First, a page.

George "Gabby" Hayes was a veteran of dozens of western movies. His whiskers and characterizations of a grizzled, old sidekick made him a staple.
He began acting in Hollywood in 1928.
Among his nearly 200 roles, Hayes is best remembered as the irascible, but lovable sidekick who helped Hopalong Cassidy and later Roy Rogers round up the cattle rustlers to the delight of youngsters at Saturday matinees.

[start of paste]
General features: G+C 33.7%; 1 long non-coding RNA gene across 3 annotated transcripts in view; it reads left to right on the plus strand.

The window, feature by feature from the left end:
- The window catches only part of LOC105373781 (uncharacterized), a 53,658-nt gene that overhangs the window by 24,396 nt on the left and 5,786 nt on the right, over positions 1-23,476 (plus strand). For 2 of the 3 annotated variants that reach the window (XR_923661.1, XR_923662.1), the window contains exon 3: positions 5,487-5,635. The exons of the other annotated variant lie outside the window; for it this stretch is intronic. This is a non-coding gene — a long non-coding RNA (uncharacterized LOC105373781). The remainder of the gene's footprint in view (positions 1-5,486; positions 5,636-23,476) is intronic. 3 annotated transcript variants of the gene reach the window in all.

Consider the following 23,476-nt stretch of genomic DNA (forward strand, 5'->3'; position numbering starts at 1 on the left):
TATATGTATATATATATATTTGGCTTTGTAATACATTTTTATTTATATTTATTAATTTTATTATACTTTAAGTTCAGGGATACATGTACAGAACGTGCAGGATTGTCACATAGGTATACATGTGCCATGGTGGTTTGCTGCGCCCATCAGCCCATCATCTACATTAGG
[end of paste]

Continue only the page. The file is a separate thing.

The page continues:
Hayes' film roles usually had him garbed in baggy pants, a plaid flannel shirt and a tattered hat folded up in the front. However, off the screen he was known as one Hollywood's most tasteful dressers.
A veteran of theater and vaudeville, he was a careful teacher of young actors around him. He remained a devotee of theater despite his many roles as a movie cowboy.
During television's early days, he turned down many cowboy roles.
He once said: "I won't do it anymore. Most of them aren't my type — I mean full of action. A lot of the new boys are ludicrous. They don't even know how to get on a horse. I didn't know it either at first, but I learned."